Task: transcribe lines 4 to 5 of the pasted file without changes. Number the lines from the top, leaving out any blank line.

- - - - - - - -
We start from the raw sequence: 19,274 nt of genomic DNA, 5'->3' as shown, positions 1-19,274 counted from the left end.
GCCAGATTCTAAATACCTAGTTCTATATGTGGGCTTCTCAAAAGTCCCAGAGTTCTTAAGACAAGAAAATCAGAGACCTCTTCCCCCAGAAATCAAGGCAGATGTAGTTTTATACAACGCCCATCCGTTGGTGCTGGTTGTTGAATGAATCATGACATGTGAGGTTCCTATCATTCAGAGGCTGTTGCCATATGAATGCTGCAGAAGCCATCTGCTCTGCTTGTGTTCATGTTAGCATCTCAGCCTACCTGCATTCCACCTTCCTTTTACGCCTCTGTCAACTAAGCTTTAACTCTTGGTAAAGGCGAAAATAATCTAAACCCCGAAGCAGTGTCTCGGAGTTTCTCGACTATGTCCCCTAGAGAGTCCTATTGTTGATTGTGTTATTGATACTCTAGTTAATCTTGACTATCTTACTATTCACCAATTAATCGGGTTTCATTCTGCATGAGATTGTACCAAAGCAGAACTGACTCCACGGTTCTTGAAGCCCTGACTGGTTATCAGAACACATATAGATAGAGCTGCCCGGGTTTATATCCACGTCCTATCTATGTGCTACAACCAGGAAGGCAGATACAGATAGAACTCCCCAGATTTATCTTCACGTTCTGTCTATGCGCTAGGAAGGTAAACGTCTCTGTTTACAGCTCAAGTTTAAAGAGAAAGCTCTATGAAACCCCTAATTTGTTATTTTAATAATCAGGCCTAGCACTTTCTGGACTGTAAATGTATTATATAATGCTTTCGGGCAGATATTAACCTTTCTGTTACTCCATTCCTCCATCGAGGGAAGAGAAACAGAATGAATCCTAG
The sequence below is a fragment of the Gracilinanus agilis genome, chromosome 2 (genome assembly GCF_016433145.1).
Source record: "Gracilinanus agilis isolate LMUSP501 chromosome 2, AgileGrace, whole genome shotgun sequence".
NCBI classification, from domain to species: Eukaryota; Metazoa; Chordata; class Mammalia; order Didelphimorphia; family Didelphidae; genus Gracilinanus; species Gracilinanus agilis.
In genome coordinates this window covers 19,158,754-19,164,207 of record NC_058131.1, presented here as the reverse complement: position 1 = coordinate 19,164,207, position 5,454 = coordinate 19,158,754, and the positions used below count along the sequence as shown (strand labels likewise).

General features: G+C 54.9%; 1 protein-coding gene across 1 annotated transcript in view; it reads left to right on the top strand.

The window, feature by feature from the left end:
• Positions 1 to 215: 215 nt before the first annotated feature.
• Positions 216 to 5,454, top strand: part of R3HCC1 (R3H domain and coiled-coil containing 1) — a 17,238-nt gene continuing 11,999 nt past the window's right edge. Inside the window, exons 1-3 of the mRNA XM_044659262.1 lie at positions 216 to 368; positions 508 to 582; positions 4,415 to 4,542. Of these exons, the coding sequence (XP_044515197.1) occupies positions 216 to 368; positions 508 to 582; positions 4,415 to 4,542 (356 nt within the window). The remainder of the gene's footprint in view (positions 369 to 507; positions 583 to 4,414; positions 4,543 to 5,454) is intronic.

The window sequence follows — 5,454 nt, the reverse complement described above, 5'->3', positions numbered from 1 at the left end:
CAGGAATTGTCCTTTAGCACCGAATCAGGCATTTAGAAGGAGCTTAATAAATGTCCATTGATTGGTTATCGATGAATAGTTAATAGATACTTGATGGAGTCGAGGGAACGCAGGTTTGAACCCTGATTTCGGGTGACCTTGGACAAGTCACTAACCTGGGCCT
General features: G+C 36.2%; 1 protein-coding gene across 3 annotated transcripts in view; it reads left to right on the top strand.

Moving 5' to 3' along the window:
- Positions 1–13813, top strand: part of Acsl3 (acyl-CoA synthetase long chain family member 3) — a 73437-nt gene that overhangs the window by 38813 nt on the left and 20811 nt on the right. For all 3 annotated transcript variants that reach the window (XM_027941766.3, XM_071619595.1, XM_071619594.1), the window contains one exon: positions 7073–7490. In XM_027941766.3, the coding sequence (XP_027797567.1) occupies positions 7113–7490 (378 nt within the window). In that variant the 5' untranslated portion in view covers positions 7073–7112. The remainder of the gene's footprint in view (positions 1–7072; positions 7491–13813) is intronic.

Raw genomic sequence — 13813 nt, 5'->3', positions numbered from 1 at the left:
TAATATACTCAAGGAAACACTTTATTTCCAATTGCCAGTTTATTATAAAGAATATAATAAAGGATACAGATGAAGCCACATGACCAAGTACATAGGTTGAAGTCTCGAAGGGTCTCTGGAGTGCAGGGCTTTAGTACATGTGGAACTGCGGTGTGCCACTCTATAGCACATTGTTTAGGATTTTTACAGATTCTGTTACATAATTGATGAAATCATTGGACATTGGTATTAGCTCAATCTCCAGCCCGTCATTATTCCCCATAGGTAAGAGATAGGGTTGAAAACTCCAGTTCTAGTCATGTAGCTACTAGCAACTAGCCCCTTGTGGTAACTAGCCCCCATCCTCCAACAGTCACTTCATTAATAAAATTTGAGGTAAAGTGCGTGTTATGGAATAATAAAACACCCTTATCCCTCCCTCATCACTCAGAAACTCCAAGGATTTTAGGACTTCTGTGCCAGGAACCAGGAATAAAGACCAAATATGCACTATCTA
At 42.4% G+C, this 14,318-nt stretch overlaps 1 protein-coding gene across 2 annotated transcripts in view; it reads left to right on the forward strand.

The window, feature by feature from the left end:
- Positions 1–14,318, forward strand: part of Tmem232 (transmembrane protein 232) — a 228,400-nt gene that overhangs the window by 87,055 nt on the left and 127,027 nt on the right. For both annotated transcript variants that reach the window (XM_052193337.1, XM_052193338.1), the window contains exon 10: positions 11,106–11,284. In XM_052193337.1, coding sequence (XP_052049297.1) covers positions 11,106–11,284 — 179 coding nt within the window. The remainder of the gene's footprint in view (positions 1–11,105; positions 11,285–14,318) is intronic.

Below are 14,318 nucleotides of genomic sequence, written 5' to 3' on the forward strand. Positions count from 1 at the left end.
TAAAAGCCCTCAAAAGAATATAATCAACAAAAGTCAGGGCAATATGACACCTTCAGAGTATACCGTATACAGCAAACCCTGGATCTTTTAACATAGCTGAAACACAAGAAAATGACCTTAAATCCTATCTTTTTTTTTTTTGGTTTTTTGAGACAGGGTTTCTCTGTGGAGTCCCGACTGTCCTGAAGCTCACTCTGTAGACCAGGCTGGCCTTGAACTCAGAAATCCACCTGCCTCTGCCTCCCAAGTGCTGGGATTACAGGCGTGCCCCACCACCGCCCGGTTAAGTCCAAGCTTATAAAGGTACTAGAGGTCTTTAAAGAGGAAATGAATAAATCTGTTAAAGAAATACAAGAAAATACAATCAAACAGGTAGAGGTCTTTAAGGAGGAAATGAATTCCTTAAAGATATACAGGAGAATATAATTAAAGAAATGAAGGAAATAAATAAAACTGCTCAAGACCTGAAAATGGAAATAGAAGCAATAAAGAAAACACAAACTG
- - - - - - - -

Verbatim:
Source record: "Gracilinanus agilis isolate LMUSP501 chromosome 2, AgileGrace, whole genome shotgun sequence".
NCBI classification, from domain to species: Eukaryota; Metazoa; Chordata; class Mammalia; order Didelphimorphia; family Didelphidae; genus Gracilinanus; species Gracilinanus agilis.